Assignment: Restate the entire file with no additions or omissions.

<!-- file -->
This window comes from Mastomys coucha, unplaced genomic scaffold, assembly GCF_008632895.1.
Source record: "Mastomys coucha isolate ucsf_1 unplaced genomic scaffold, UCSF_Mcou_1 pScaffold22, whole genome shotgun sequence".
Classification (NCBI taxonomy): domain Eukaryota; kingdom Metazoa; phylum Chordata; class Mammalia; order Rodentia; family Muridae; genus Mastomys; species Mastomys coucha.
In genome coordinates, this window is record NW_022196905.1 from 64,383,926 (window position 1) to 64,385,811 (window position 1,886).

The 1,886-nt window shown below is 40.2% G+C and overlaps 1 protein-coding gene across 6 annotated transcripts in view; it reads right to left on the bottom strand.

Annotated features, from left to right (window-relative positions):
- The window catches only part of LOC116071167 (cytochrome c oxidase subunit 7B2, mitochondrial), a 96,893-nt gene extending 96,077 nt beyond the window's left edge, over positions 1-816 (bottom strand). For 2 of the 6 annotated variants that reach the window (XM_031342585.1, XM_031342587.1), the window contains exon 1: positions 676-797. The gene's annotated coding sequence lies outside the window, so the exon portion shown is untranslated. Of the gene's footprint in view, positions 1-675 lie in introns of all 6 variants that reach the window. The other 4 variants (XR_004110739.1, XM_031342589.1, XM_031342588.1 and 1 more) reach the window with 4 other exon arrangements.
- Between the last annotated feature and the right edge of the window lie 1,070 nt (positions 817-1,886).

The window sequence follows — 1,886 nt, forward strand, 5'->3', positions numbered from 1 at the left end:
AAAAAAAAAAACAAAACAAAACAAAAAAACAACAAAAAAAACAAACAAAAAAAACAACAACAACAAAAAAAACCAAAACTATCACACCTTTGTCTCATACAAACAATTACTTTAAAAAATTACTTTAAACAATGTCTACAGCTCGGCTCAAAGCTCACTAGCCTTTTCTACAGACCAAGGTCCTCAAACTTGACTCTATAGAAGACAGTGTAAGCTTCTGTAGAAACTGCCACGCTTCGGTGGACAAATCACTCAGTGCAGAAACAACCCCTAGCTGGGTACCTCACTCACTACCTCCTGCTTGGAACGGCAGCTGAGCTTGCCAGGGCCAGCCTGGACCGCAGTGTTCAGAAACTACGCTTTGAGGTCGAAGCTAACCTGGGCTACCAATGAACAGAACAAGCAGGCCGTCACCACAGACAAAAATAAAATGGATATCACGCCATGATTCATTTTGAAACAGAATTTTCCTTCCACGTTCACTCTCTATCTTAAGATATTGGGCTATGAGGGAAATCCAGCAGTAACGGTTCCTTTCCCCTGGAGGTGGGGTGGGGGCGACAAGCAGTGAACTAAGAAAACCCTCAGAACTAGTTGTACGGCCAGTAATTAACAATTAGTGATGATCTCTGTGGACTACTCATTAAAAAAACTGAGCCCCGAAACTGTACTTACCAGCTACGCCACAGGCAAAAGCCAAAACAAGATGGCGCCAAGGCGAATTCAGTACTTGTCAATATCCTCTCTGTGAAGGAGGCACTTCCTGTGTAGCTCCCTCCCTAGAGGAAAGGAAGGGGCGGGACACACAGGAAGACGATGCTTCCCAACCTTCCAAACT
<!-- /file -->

This window comes from Mastomys coucha, unplaced genomic scaffold, assembly GCF_008632895.1.
Source record: "Mastomys coucha isolate ucsf_1 unplaced genomic scaffold, UCSF_Mcou_1 pScaffold22, whole genome shotgun sequence".
Classification (NCBI taxonomy): domain Eukaryota; kingdom Metazoa; phylum Chordata; class Mammalia; order Rodentia; family Muridae; genus Mastomys; species Mastomys coucha.
In genome coordinates, this window is record NW_022196905.1 from 64,383,926 (window position 1) to 64,385,811 (window position 1,886).

The 1,886-nt window shown below is 40.2% G+C and overlaps 1 protein-coding gene across 6 annotated transcripts in view; it reads right to left on the bottom strand.

Annotated features, from left to right (window-relative positions):
- The window catches only part of LOC116071167 (cytochrome c oxidase subunit 7B2, mitochondrial), a 96,893-nt gene extending 96,077 nt beyond the window's left edge, over positions 1-816 (bottom strand). For 2 of the 6 annotated variants that reach the window (XM_031342585.1, XM_031342587.1), the window contains exon 1: positions 676-797. The gene's annotated coding sequence lies outside the window, so the exon portion shown is untranslated. Of the gene's footprint in view, positions 1-675 lie in introns of all 6 variants that reach the window. The other 4 variants (XR_004110739.1, XM_031342589.1, XM_031342588.1 and 1 more) reach the window with 4 other exon arrangements.
- Between the last annotated feature and the right edge of the window lie 1,070 nt (positions 817-1,886).

The window sequence follows — 1,886 nt, forward strand, 5'->3', positions numbered from 1 at the left end:
AAAAAAAAAAACAAAACAAAACAAAAAAACAACAAAAAAAACAAACAAAAAAAACAACAACAACAAAAAAAACCAAAACTATCACACCTTTGTCTCATACAAACAATTACTTTAAAAAATTACTTTAAACAATGTCTACAGCTCGGCTCAAAGCTCACTAGCCTTTTCTACAGACCAAGGTCCTCAAACTTGACTCTATAGAAGACAGTGTAAGCTTCTGTAGAAACTGCCACGCTTCGGTGGACAAATCACTCAGTGCAGAAACAACCCCTAGCTGGGTACCTCACTCACTACCTCCTGCTTGGAACGGCAGCTGAGCTTGCCAGGGCCAGCCTGGACCGCAGTGTTCAGAAACTACGCTTTGAGGTCGAAGCTAACCTGGGCTACCAATGAACAGAACAAGCAGGCCGTCACCACAGACAAAAATAAAATGGATATCACGCCATGATTCATTTTGAAACAGAATTTTCCTTCCACGTTCACTCTCTATCTTAAGATATTGGGCTATGAGGGAAATCCAGCAGTAACGGTTCCTTTCCCCTGGAGGTGGGGTGGGGGCGACAAGCAGTGAACTAAGAAAACCCTCAGAACTAGTTGTACGGCCAGTAATTAACAATTAGTGATGATCTCTGTGGACTACTCATTAAAAAAACTGAGCCCCGAAACTGTACTTACCAGCTACGCCACAGGCAAAAGCCAAAACAAGATGGCGCCAAGGCGAATTCAGTACTTGTCAATATCCTCTCTGTGAAGGAGGCACTTCCTGTGTAGCTCCCTCCCTAGAGGAAAGGAAGGGGCGGGACACACAGGAAGACGATGCTTCCCAACCTTCCAAACT